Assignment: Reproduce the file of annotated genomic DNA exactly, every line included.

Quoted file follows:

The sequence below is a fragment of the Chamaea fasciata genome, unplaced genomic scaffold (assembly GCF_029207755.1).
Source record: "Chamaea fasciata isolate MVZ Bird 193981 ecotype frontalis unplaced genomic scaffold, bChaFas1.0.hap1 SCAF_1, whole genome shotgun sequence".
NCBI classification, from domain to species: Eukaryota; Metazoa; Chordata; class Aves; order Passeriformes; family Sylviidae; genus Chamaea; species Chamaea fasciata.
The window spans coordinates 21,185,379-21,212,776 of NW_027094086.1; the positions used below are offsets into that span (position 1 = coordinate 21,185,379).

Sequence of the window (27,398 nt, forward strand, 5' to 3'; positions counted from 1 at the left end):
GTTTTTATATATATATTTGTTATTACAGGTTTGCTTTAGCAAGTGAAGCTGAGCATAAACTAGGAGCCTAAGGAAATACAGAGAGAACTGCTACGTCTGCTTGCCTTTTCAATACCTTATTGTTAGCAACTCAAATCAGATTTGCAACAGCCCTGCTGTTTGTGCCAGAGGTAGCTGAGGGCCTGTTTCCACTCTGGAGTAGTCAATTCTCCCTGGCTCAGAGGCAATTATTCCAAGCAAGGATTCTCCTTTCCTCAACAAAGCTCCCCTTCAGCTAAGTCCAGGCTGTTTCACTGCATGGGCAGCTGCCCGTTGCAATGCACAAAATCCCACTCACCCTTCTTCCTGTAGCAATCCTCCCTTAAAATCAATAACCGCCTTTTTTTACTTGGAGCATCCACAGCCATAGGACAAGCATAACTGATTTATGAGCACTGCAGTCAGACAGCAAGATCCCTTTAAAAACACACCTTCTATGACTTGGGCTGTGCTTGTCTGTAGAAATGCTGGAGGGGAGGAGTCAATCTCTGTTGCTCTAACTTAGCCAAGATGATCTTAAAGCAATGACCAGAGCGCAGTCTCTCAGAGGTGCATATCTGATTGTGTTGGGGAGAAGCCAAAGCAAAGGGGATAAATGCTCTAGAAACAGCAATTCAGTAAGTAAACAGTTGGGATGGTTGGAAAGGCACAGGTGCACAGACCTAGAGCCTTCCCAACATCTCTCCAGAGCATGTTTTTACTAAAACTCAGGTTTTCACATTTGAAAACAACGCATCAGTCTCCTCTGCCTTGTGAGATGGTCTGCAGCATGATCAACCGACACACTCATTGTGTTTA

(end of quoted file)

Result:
The sequence below is a fragment of the Chamaea fasciata genome, unplaced genomic scaffold (assembly GCF_029207755.1).
Source record: "Chamaea fasciata isolate MVZ Bird 193981 ecotype frontalis unplaced genomic scaffold, bChaFas1.0.hap1 SCAF_1, whole genome shotgun sequence".
NCBI classification, from domain to species: Eukaryota; Metazoa; Chordata; class Aves; order Passeriformes; family Sylviidae; genus Chamaea; species Chamaea fasciata.
The window spans coordinates 21,185,379-21,212,776 of NW_027094086.1; the positions used below are offsets into that span (position 1 = coordinate 21,185,379).

Sequence of the window (27,398 nt, forward strand, 5' to 3'; positions counted from 1 at the left end):
GTTTTTATATATATATTTGTTATTACAGGTTTGCTTTAGCAAGTGAAGCTGAGCATAAACTAGGAGCCTAAGGAAATACAGAGAGAACTGCTACGTCTGCTTGCCTTTTCAATACCTTATTGTTAGCAACTCAAATCAGATTTGCAACAGCCCTGCTGTTTGTGCCAGAGGTAGCTGAGGGCCTGTTTCCACTCTGGAGTAGTCAATTCTCCCTGGCTCAGAGGCAATTATTCCAAGCAAGGATTCTCCTTTCCTCAACAAAGCTCCCCTTCAGCTAAGTCCAGGCTGTTTCACTGCATGGGCAGCTGCCCGTTGCAATGCACAAAATCCCACTCACCCTTCTTCCTGTAGCAATCCTCCCTTAAAATCAATAACCGCCTTTTTTTACTTGGAGCATCCACAGCCATAGGACAAGCATAACTGATTTATGAGCACTGCAGTCAGACAGCAAGATCCCTTTAAAAACACACCTTCTATGACTTGGGCTGTGCTTGTCTGTAGAAATGCTGGAGGGGAGGAGTCAATCTCTGTTGCTCTAACTTAGCCAAGATGATCTTAAAGCAATGACCAGAGCGCAGTCTCTCAGAGGTGCATATCTGATTGTGTTGGGGAGAAGCCAAAGCAAAGGGGATAAATGCTCTAGAAACAGCAATTCAGTAAGTAAACAGTTGGGATGGTTGGAAAGGCACAGGTGCACAGACCTAGAGCCTTCCCAACATCTCTCCAGAGCATGTTTTTACTAAAACTCAGGTTTTCACATTTGAAAACAACGCATCAGTCTCCTCTGCCTTGTGAGATGGTCTGCAGCATGATCAACCGACACACTCATTGTGTTTA